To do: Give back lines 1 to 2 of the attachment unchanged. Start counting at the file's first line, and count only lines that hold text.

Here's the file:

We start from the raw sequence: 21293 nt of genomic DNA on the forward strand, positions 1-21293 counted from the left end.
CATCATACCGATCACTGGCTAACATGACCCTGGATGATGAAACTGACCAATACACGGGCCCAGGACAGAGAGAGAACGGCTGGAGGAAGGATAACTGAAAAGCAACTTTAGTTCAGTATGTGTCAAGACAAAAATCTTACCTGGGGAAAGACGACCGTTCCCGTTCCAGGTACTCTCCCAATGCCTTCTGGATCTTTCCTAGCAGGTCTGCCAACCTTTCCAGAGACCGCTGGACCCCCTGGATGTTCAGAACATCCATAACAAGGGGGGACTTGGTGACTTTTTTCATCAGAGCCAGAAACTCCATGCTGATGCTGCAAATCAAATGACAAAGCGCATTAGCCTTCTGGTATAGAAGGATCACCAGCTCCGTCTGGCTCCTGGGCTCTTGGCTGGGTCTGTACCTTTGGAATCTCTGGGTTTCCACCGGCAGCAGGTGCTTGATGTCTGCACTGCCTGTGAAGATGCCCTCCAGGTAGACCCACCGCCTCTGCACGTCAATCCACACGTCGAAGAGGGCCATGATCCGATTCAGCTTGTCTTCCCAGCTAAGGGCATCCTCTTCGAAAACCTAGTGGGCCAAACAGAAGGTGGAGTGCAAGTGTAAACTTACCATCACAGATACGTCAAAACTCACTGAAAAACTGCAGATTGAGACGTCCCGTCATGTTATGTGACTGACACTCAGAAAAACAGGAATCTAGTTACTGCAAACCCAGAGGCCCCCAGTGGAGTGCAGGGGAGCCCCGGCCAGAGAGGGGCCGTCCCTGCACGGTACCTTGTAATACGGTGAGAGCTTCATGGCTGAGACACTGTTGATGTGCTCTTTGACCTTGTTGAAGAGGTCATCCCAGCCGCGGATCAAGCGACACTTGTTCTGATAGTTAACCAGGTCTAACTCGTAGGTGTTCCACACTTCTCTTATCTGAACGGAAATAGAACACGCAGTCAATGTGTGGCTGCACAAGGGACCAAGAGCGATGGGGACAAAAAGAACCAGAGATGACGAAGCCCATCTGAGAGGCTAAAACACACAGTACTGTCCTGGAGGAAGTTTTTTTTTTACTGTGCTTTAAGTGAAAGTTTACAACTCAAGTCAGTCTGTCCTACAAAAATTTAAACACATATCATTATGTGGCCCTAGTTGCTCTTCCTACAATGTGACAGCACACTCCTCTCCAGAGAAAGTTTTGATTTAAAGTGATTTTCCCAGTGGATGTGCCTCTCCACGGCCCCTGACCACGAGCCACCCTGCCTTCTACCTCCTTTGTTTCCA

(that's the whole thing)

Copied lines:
We start from the raw sequence: 21293 nt of genomic DNA on the forward strand, positions 1-21293 counted from the left end.
CATCATACCGATCACTGGCTAACATGACCCTGGATGATGAAACTGACCAATACACGGGCCCAGGACAGAGAGAGAACGGCTGGAGGAAGGATAACTGAAAAGCAACTTTAGTTCAGTATGTGTCAAGACAAAAATCTTACCTGGGGAAAGACGACCGTTCCCGTTCCAGGTACTCTCCCAATGCCTTCTGGATCTTTCCTAGCAGGTCTGCCAACCTTTCCAGAGACCGCTGGACCCCCTGGATGTTCAGAACATCCATAACAAGGGGGGACTTGGTGACTTTTTTCATCAGAGCCAGAAACTCCATGCTGATGCTGCAAATCAAATGACAAAGCGCATTAGCCTTCTGGTATAGAAGGATCACCAGCTCCGTCTGGCTCCTGGGCTCTTGGCTGGGTCTGTACCTTTGGAATCTCTGGGTTTCCACCGGCAGCAGGTGCTTGATGTCTGCACTGCCTGTGAAGATGCCCTCCAGGTAGACCCACCGCCTCTGCACGTCAATCCACACGTCGAAGAGGGCCATGATCCGATTCAGCTTGTCTTCCCAGCTAAGGGCATCCTCTTCGAAAACCTAGTGGGCCAAACAGAAGGTGGAGTGCAAGTGTAAACTTACCATCACAGATACGTCAAAACTCACTGAAAAACTGCAGATTGAGACGTCCCGTCATGTTATGTGACTGACACTCAGAAAAACAGGAATCTAGTTACTGCAAACCCAGAGGCCCCCAGTGGAGTGCAGGGGAGCCCCGGCCAGAGAGGGGCCGTCCCTGCACGGTACCTTGTAATACGGTGAGAGCTTCATGGCTGAGACACTGTTGATGTGCTCTTTGACCTTGTTGAAGAGGTCATCCCAGCCGCGGATCAAGCGACACTTGTTCTGATAGTTAACCAGGTCTAACTCGTAGGTGTTCCACACTTCTCTTATCTGAACGGAAATAGAACACGCAGTCAATGTGTGGCTGCACAAGGGACCAAGAGCGATGGGGACAAAAAGAACCAGAGATGACGAAGCCCATCTGAGAGGCTAAAACACACAGTACTGTCCTGGAGGAAGTTTTTTTTTTACTGTGCTTTAAGTGAAAGTTTACAACTCAAGTCAGTCTGTCCTACAAAAATTTAAACACATATCATTATGTGGCCCTAGTTGCTCTTCCTACAATGTGACAGCACACTCCTCTCCAGAGAAAGTTTTGATTTAAAGTGATTTTCCCAGTGGATGTGCCTCTCCACGGCCCCTGACCACGAGCCACCCTGCCTTCTACCTCCTTTGTTTCCA